This large, handsome historical blue transferware platter was made in Staffordshire, England by William Adams. The scene is of Jedburgh Abbey in Roxburghshire, Scotland and was taken from contemporary paintings, such as the one we show by
British artist Thomas Girtin titled "Jedburgh Abbey from the River" which Girtin completed in 1799. The stamped cobalt blue mark on the reverse identifies the scene, while the small circular impressed mark reads "ADAMS WARRANTED STAFFORDSHIRE" (there is an eagle in the center; we wouldn't have known it from this example if we hadn't consulted the website www.thepotteries.org). This impressed mark was used c. 1804 to 1840; the platter dates c. 1820.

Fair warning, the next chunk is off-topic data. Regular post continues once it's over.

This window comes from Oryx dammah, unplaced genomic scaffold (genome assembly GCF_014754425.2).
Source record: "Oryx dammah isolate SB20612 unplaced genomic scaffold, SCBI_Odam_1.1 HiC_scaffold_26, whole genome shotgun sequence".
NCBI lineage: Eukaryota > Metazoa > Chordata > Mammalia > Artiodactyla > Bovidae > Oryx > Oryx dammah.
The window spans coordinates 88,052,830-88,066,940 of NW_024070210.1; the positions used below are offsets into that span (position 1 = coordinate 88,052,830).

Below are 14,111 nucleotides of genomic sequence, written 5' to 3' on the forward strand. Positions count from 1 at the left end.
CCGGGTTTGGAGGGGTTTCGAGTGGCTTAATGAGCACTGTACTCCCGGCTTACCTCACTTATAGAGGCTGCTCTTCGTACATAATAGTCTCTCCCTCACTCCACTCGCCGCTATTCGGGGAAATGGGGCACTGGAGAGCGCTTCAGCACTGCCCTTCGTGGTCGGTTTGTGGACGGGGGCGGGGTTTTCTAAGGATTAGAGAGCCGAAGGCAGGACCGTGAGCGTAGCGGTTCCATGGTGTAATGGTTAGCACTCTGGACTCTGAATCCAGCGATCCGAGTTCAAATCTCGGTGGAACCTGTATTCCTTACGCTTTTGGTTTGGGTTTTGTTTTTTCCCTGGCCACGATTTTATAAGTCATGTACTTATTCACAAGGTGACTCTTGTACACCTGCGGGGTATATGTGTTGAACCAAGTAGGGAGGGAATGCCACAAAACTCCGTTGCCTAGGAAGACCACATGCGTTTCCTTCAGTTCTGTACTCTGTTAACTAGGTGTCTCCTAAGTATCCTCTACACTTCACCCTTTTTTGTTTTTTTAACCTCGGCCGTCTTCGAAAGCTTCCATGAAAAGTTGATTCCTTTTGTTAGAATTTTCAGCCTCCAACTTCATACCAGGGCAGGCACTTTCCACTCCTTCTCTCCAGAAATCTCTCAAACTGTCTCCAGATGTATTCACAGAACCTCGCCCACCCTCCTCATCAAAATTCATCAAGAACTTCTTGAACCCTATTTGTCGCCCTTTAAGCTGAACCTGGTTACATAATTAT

The engraving of the Abbey seen from the riverbank is set into the oval platter's deep well and is surrounded by the wide, canted rim decorated with zinnias and tulips. It's an impressive 17 inches long and measures 13 inches across at its widest point. The platter is in overall excellent condition, with small rust stains in one area of the rim but no others; just a few utensil marks and a very clean underside. There is one hairline, however; it is on the edge of the bottom rim and extends a short distance up the front and longer on the back, within a few inches of the oval blue mark. Both sides have been magnified and pointed out with an arrow in our photos, but it is actually difficult to see unless you know right where it is and you are specifically looking for it. On the back, the hairline is so fine that it blends in with the fine network of crazing. The rich blue shades are fresh and bright and the white earthenware undimmed by the 200 years of use. A gorgeous transferware platter with a scene not easily found, this Adams piece is a wonderful find.